Run Microsoft Sqlserver Container On Mac With Azure Data Studio.

Run Microsoft Sqlserver Container On Mac With Azure Data Studio.

Azure Data Studio, a cross-platform database development tool originally branded as SQL Operations Studio and provide seamless database management experience, regardless of whether users are connecting to on-premise or Azure-based data platforms.

Azure Data Studio is a cross-platform database tool for data professionals using the Microsoft family of on-premises and cloud data platforms on Windows, MacOS, and Linux.


For many standards functions, Azure Data Studio offers a much richer experience that Microsoft’s flagship database management tool, SQL Server Management Studio (SSMS).

Azure data studio has better intelligence as compare to microsoft sql server management studio and more extensive with support for keywords and useful TSQL snippets. For example, with a few key presses you can locate and open the snippet for a CREATE PROCEDURE statement.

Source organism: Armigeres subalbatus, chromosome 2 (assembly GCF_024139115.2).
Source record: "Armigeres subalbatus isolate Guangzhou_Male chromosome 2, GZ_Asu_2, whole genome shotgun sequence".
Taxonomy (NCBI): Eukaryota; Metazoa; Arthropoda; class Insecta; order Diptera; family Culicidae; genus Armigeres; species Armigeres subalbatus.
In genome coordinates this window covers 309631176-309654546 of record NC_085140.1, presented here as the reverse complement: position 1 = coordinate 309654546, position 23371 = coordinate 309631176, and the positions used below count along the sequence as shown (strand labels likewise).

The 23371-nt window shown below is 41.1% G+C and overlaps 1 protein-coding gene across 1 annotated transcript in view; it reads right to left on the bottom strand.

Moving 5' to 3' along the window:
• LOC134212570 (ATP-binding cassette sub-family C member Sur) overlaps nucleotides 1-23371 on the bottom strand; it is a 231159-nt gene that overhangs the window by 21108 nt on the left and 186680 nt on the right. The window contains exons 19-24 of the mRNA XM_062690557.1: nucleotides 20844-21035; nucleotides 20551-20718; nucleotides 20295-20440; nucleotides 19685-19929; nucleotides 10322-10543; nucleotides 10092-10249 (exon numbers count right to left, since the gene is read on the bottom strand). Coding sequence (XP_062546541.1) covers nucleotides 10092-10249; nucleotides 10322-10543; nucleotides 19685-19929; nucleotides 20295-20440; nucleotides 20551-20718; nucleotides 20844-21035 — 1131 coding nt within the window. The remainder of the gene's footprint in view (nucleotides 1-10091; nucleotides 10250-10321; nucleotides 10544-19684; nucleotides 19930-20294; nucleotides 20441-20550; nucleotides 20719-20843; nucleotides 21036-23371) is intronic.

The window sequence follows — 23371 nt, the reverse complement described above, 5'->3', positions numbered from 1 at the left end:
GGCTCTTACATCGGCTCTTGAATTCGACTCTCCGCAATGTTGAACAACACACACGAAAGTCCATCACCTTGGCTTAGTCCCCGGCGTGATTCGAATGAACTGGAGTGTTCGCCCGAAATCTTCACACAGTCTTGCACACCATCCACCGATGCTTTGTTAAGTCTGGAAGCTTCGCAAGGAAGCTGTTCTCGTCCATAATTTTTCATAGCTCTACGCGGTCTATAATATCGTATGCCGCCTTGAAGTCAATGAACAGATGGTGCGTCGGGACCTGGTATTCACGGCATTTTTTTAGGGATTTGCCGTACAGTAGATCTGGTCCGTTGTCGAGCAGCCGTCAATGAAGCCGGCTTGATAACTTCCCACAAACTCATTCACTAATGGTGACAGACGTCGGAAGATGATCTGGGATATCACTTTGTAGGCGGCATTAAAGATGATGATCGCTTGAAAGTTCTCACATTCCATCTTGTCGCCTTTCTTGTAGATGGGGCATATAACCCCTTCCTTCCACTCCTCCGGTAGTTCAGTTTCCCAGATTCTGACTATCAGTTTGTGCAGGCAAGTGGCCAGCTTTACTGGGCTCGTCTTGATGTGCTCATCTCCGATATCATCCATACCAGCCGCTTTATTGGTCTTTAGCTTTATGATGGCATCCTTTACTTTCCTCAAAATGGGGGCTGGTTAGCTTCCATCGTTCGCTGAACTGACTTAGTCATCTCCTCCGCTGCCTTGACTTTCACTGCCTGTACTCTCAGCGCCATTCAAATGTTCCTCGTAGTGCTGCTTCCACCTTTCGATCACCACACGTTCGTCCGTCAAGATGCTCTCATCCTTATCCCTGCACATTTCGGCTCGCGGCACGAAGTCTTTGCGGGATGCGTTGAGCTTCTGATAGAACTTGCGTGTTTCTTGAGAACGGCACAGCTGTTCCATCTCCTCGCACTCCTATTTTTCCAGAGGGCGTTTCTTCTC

once you press tab then complete stored procedure creation base script automatically come and make changes as per requirement.

Download sql server docker image & Run Container

First you have to pull docker image for sql server from docker container registry, here i have selected sql server linux image.

Command: docker pull microsoft/mssql-server-linux

check docker image status by issue docker image command which list all downloaded images from docker registry.

Command: docker images